Recent article From the Sunday New York Times: "Doctor, shut up and listen!"

David Lawrance david.lawrance at GMAIL.COM
Tue Jan 13 00:24:14 UTC 2015


Let it not go unsaid that Dr. Centor is the creator of the Centor Rule
which has revolutionized the treatment of pharyngitis, and that he is
a hero of mine. I devour all of his articles and I have tremendous
respect for his ability to so thoughtfully challenge the prevailing
common sense with data-driven enlightenment and reflection.

The practice of clinical medicine is neither art nor science. Those
things are both experimental. Whatever I do is not so much that. I
think I'm more of a skilled technician. My skills were largely
learned, but not taught. I have a lot left to master even after 35
years of practice. I wish what I did was experimental so that I could
twist the knobs and measure the effect and characterize the linkages.

I am also sure that nothing that I do is supernatural except for that
wonderful thing that happens when animals assist each other through
empathy. Since it seems to be possible to design self-driving cars, I
have greater hope for what machines will be capable of doing in
medicine. I don't know how much insight that engineered intelligence
will do toward teaching me to perform better, though, as machine
intelligence is unencumbered of my human failings. The kinds of
mistakes that I make are strengths in other spheres, heuristics that
usually work in making hasty decisions that are often good enough. I
can't rid myself of that hard-wiring, I can merely hope to dampen its
effect in certain situations. (Perhaps diagnosis will be best
conducted from outside the human realm.)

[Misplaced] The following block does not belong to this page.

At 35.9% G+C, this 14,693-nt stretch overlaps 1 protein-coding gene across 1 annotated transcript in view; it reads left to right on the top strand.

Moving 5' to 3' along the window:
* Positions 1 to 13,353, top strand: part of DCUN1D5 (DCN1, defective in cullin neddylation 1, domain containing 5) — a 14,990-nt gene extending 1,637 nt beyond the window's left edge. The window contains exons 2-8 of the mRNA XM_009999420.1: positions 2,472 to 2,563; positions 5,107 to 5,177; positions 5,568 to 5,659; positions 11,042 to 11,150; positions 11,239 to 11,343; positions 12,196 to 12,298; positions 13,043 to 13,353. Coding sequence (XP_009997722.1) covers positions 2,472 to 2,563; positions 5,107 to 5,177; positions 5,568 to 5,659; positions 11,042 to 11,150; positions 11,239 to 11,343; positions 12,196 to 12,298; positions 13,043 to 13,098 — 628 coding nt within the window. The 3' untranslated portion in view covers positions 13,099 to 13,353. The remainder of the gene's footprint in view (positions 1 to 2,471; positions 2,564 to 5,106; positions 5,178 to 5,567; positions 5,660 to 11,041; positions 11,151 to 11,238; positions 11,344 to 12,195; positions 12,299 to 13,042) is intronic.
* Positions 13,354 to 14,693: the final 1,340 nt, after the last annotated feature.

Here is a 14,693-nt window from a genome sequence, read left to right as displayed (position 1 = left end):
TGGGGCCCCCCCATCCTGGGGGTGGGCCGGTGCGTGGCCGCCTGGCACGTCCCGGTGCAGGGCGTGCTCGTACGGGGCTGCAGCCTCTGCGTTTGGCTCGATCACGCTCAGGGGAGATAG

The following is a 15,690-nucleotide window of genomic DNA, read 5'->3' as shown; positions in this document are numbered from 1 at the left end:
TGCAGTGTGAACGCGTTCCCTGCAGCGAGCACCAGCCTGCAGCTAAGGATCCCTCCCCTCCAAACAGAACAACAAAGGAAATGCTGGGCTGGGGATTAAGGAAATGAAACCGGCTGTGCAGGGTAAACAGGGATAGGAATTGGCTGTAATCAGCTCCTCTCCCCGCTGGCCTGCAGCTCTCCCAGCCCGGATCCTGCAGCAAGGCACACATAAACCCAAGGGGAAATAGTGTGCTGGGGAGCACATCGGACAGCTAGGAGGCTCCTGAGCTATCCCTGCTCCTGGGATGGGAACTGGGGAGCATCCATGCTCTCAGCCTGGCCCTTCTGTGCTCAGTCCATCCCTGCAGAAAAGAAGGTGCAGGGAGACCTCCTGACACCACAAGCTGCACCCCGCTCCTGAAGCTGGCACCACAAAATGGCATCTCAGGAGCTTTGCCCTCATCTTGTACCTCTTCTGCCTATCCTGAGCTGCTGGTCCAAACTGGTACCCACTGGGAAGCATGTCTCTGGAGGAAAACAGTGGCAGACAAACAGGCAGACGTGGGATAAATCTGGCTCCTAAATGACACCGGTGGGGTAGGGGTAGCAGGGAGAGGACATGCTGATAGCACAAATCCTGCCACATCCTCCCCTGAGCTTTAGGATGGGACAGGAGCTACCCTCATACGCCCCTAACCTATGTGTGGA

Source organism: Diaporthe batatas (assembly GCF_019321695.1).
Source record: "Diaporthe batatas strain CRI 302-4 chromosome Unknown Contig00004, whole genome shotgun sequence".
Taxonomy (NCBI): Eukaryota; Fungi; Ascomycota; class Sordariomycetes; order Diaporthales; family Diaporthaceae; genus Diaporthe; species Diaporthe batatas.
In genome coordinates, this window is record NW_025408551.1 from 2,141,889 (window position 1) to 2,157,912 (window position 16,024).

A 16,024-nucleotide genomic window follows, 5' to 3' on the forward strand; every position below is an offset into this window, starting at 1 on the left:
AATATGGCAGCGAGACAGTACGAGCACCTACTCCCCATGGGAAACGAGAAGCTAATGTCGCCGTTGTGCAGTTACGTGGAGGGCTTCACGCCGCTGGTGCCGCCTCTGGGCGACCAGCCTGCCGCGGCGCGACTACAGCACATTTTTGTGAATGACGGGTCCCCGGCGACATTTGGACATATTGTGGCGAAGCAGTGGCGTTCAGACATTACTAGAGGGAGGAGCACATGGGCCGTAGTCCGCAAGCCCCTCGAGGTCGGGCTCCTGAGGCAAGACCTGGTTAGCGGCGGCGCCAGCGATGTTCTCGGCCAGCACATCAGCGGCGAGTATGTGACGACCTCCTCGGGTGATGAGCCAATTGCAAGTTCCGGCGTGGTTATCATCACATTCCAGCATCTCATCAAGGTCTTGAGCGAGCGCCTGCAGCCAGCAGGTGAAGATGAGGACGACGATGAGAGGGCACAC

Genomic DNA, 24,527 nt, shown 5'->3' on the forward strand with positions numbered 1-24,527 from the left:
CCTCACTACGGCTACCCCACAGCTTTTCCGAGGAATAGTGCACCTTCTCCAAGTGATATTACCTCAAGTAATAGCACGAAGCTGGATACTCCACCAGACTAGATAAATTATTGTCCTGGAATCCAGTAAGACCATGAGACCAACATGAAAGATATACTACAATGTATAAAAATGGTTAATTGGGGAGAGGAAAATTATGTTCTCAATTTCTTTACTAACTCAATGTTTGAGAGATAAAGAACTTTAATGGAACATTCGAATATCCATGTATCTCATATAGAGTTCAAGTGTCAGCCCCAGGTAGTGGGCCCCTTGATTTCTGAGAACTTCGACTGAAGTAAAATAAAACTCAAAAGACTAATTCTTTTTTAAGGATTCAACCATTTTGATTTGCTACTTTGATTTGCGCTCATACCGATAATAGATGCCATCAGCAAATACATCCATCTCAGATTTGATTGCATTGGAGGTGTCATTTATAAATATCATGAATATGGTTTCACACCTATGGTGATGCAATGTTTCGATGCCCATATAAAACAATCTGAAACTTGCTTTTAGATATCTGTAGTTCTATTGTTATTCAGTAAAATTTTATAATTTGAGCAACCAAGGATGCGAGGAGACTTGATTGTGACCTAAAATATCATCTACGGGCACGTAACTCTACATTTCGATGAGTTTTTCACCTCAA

The Centor Rule scores a sore throat from 0-4. In the original
version, 0-1 is treated as a cold without diagnostics, without
antibiotics, 2-3 as needing a rapid strep or throat culture for
determining whether an antibiotic is necessary, and 4 was treated
empirically with an antibiotic. Dr. Centor revised his algorithm after
a decade or so to considering an antibiotic when the score was 3. Not
all that causes morbidity or mortality is strep, and not all of it is
easily culturable, or not simply culturable in an appropriate
timeframe. To look at the patient for those signs of toxicity that are
not so easy to always describe.

David

On Mon, Jan 12, 2015 at 11:29 AM, Ross Koppel <rkoppel at sas.upenn.edu> wrote:
> Yes! of course... and several things included that are wrong or
> misunderstood.
>
> Ross Koppel, Ph.D. FACMI
> Sociology Dept and Sch. of Medicine
> Senior Fellow, LDI, Wharton
> University of Pennsylvania, Phila, PA 19104-6299
> 215 576 8221 C: 215 518 0134
>
> On 1/12/2015 12:41 PM, Robert L Wears, MD, MS, PhD wrote:
>>
>> I have to strongly agree here.  A history is not a collection of facts,
>> but a narrative
>> co-constructed by doctor and patient (and often, family).  It's much more
>> akin to interpreting
>> literature than it is to following an algorithm.
>>
>> And it's never 'complete'.  In any communication, there are always more
>> possibilities than
>> can be realized; something is always left out, something else also could
>> have been said.
>>
>> bob
>>
>>
>
>
>
>
>
>
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> Medicine
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